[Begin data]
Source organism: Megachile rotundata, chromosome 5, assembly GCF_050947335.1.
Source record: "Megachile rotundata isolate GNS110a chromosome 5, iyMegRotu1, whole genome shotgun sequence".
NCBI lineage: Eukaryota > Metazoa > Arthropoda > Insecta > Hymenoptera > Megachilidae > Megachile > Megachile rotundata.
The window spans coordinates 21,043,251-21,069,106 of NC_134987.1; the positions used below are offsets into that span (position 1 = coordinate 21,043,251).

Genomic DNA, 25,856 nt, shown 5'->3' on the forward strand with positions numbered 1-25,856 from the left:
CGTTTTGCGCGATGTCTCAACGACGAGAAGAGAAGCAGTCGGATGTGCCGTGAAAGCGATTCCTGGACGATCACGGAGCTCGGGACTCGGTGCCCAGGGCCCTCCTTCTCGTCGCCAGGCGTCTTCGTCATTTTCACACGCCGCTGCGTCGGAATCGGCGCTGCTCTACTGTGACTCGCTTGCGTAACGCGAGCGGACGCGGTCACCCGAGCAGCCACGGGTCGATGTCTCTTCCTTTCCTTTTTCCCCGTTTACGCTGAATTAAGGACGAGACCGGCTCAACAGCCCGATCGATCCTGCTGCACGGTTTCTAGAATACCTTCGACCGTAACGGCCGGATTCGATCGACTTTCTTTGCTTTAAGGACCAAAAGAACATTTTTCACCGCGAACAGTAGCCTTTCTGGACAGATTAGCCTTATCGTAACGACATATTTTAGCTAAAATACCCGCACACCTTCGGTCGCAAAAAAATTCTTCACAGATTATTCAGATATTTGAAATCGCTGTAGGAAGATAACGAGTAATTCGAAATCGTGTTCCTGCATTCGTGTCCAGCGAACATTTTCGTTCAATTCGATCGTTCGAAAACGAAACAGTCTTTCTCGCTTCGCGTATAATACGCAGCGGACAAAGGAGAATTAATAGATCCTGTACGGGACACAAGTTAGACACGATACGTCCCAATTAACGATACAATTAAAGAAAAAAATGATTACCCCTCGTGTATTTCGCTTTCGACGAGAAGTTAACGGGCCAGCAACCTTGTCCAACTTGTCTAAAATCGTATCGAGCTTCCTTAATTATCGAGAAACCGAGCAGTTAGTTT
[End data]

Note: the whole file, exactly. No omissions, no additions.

Source organism: Megachile rotundata, chromosome 5, assembly GCF_050947335.1.
Source record: "Megachile rotundata isolate GNS110a chromosome 5, iyMegRotu1, whole genome shotgun sequence".
NCBI lineage: Eukaryota > Metazoa > Arthropoda > Insecta > Hymenoptera > Megachilidae > Megachile > Megachile rotundata.
The window spans coordinates 21,043,251-21,069,106 of NC_134987.1; the positions used below are offsets into that span (position 1 = coordinate 21,043,251).

Genomic DNA, 25,856 nt, shown 5'->3' on the forward strand with positions numbered 1-25,856 from the left:
CGTTTTGCGCGATGTCTCAACGACGAGAAGAGAAGCAGTCGGATGTGCCGTGAAAGCGATTCCTGGACGATCACGGAGCTCGGGACTCGGTGCCCAGGGCCCTCCTTCTCGTCGCCAGGCGTCTTCGTCATTTTCACACGCCGCTGCGTCGGAATCGGCGCTGCTCTACTGTGACTCGCTTGCGTAACGCGAGCGGACGCGGTCACCCGAGCAGCCACGGGTCGATGTCTCTTCCTTTCCTTTTTCCCCGTTTACGCTGAATTAAGGACGAGACCGGCTCAACAGCCCGATCGATCCTGCTGCACGGTTTCTAGAATACCTTCGACCGTAACGGCCGGATTCGATCGACTTTCTTTGCTTTAAGGACCAAAAGAACATTTTTCACCGCGAACAGTAGCCTTTCTGGACAGATTAGCCTTATCGTAACGACATATTTTAGCTAAAATACCCGCACACCTTCGGTCGCAAAAAAATTCTTCACAGATTATTCAGATATTTGAAATCGCTGTAGGAAGATAACGAGTAATTCGAAATCGTGTTCCTGCATTCGTGTCCAGCGAACATTTTCGTTCAATTCGATCGTTCGAAAACGAAACAGTCTTTCTCGCTTCGCGTATAATACGCAGCGGACAAAGGAGAATTAATAGATCCTGTACGGGACACAAGTTAGACACGATACGTCCCAATTAACGATACAATTAAAGAAAAAAATGATTACCCCTCGTGTATTTCGCTTTCGACGAGAAGTTAACGGGCCAGCAACCTTGTCCAACTTGTCTAAAATCGTATCGAGCTTCCTTAATTATCGAGAAACCGAGCAGTTAGTTT